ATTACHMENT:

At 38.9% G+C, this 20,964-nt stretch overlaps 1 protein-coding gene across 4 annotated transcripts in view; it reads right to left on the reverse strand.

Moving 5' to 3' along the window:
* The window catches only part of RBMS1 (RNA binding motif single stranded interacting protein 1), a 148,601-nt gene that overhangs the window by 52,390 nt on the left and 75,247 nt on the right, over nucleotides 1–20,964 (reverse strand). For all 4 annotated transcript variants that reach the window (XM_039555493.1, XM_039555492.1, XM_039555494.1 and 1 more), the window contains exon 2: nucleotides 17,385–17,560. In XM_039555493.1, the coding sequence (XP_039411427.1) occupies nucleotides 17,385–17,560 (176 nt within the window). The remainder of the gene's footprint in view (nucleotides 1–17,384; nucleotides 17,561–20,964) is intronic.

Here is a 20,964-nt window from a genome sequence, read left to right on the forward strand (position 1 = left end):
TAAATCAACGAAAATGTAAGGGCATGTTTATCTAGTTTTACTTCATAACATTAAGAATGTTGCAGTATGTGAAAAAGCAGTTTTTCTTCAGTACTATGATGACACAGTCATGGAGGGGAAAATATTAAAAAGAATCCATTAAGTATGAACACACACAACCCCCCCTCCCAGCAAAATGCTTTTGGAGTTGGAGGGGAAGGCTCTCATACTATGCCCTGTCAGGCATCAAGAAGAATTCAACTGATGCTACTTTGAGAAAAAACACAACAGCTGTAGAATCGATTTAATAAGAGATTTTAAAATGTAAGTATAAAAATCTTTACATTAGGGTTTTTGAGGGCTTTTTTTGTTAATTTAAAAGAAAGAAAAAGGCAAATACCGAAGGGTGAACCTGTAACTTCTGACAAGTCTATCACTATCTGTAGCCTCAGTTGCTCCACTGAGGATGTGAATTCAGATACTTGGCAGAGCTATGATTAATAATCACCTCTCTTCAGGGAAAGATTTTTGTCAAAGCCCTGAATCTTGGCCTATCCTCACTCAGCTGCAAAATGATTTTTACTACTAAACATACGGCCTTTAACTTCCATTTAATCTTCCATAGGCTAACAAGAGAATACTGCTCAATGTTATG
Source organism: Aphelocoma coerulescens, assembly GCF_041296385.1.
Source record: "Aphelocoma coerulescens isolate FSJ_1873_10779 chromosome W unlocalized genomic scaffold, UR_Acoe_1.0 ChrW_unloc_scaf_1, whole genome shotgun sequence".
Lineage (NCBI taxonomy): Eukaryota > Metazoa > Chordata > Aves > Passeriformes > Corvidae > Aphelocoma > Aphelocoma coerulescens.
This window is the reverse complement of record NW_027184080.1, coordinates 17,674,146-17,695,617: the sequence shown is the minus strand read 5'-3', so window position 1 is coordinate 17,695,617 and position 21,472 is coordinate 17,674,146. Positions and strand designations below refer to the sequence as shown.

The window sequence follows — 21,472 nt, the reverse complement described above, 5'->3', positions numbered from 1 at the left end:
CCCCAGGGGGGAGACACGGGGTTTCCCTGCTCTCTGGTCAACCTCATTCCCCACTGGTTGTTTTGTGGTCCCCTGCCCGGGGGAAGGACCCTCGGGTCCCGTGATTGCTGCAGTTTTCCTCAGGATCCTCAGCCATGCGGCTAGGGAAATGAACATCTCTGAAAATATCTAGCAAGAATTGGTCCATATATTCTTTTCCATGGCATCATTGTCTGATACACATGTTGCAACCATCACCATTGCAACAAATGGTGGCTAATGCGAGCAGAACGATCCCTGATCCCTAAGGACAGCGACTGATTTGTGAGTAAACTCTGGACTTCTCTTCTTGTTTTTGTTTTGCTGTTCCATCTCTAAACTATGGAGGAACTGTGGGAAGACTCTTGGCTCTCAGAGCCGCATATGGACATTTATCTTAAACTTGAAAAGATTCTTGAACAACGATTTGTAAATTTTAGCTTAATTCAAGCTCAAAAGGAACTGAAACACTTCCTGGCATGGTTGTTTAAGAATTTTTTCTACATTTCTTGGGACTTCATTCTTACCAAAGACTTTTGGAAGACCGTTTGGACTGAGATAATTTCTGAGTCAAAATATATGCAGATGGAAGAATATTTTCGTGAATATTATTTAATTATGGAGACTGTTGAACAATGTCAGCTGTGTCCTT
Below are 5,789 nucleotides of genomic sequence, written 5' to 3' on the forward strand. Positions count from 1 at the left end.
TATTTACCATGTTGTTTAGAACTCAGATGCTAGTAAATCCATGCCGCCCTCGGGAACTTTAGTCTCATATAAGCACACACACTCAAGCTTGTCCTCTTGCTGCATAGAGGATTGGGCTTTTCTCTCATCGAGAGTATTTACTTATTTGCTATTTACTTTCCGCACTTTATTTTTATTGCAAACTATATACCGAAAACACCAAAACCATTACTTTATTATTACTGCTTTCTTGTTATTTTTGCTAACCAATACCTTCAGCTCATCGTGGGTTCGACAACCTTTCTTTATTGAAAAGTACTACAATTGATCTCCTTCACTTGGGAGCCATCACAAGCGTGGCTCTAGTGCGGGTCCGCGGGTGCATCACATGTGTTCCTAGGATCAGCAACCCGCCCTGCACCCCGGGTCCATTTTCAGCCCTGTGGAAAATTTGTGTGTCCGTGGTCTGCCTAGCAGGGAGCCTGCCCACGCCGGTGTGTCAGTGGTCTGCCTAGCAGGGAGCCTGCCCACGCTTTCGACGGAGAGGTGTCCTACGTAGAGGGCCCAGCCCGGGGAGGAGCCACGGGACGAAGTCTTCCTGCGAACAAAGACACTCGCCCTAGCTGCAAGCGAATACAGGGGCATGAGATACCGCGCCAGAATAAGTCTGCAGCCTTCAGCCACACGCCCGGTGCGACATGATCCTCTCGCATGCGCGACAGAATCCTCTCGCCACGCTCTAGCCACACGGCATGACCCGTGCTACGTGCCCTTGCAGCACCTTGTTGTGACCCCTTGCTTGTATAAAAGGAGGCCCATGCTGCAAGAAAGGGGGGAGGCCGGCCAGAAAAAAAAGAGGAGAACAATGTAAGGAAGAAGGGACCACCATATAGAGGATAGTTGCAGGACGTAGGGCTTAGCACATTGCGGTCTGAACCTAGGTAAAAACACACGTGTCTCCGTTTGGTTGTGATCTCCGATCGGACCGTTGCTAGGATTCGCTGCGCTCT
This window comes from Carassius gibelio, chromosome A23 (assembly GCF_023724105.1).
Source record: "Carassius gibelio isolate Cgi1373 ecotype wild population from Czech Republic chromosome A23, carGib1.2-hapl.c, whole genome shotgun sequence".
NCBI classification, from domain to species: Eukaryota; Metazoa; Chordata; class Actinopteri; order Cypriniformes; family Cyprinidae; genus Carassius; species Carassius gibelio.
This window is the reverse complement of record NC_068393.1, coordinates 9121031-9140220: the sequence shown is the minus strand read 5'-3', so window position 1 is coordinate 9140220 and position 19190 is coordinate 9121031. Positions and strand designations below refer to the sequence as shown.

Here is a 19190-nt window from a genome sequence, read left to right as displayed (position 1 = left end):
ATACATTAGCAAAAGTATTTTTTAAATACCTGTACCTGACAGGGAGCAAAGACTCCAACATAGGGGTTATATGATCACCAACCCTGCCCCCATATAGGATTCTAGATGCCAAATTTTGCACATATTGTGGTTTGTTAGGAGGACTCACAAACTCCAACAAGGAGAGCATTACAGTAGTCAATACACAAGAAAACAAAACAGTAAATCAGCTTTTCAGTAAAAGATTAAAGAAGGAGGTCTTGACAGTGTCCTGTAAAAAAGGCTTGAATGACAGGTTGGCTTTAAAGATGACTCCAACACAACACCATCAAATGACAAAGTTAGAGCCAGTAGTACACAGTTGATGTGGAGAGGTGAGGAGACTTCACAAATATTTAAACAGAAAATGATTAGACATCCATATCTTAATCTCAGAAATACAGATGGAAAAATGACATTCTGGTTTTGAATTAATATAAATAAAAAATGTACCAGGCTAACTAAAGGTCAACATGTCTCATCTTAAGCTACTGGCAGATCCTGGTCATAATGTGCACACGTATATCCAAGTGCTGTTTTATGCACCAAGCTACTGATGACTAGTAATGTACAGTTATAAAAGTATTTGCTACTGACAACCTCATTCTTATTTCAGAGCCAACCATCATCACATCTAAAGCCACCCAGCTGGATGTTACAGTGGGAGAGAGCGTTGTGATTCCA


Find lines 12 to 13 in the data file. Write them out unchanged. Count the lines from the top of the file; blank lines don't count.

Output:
Below are 5,789 nucleotides of genomic sequence, written 5' to 3' on the forward strand. Positions count from 1 at the left end.
TATTTACCATGTTGTTTAGAACTCAGATGCTAGTAAATCCATGCCGCCCTCGGGAACTTTAGTCTCATATAAGCACACACACTCAAGCTTGTCCTCTTGCTGCATAGAGGATTGGGCTTTTCTCTCATCGAGAGTATTTACTTATTTGCTATTTACTTTCCGCACTTTATTTTTATTGCAAACTATATACCGAAAACACCAAAACCATTACTTTATTATTACTGCTTTCTTGTTATTTTTGCTAACCAATACCTTCAGCTCATCGTGGGTTCGACAACCTTTCTTTATTGAAAAGTACTACAATTGATCTCCTTCACTTGGGAGCCATCACAAGCGTGGCTCTAGTGCGGGTCCGCGGGTGCATCACATGTGTTCCTAGGATCAGCAACCCGCCCTGCACCCCGGGTCCATTTTCAGCCCTGTGGAAAATTTGTGTGTCCGTGGTCTGCCTAGCAGGGAGCCTGCCCACGCCGGTGTGTCAGTGGTCTGCCTAGCAGGGAGCCTGCCCACGCTTTCGACGGAGAGGTGTCCTACGTAGAGGGCCCAGCCCGGGGAGGAGCCACGGGACGAAGTCTTCCTGCGAACAAAGACACTCGCCCTAGCTGCAAGCGAATACAGGGGCATGAGATACCGCGCCAGAATAAGTCTGCAGCCTTCAGCCACACGCCCGGTGCGACATGATCCTCTCGCATGCGCGACAGAATCCTCTCGCCACGCTCTAGCCACACGGCATGACCCGTGCTACGTGCCCTTGCAGCACCTTGTTGTGACCCCTTGCTTGTATAAAAGGAGGCCCATGCTGCAAGAAAGGGGGGAGGCCGGCCAGAAAAAAAAGAGGAGAACAATGTAAGGAAGAAGGGACCACCATATAGAGGATAGTTGCAGGACGTAGGGCTTAGCACATTGCGGTCTGAACCTAGGTAAAAACACACGTGTCTCCGTTTGGTTGTGATCTCCGATCGGACCGTTGCTAGGATTCGCTGCGCTCT